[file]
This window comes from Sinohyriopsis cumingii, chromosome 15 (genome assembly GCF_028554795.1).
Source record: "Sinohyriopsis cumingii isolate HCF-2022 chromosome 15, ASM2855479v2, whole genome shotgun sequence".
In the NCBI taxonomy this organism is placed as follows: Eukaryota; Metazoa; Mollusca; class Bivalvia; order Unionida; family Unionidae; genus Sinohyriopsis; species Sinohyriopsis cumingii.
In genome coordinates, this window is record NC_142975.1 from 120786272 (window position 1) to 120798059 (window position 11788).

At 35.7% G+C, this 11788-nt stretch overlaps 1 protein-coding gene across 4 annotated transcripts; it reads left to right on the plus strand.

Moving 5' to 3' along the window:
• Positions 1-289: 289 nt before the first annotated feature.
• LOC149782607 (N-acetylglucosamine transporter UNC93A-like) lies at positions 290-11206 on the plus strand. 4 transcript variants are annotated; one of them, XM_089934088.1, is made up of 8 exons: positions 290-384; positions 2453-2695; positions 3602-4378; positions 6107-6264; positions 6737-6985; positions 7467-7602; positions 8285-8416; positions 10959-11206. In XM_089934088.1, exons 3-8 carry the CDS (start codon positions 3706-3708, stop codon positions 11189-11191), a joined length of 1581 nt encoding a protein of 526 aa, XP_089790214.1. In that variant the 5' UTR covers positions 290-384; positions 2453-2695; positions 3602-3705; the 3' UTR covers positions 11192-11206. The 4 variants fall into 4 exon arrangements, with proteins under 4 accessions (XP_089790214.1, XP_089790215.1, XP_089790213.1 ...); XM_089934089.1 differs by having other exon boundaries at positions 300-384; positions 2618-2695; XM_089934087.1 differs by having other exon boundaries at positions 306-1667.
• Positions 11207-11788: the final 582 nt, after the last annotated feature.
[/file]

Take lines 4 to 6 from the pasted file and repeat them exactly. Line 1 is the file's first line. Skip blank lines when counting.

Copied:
In genome coordinates, this window is record NC_142975.1 from 120786272 (window position 1) to 120798059 (window position 11788).

At 35.7% G+C, this 11788-nt stretch overlaps 1 protein-coding gene across 4 annotated transcripts; it reads left to right on the plus strand.

Moving 5' to 3' along the window: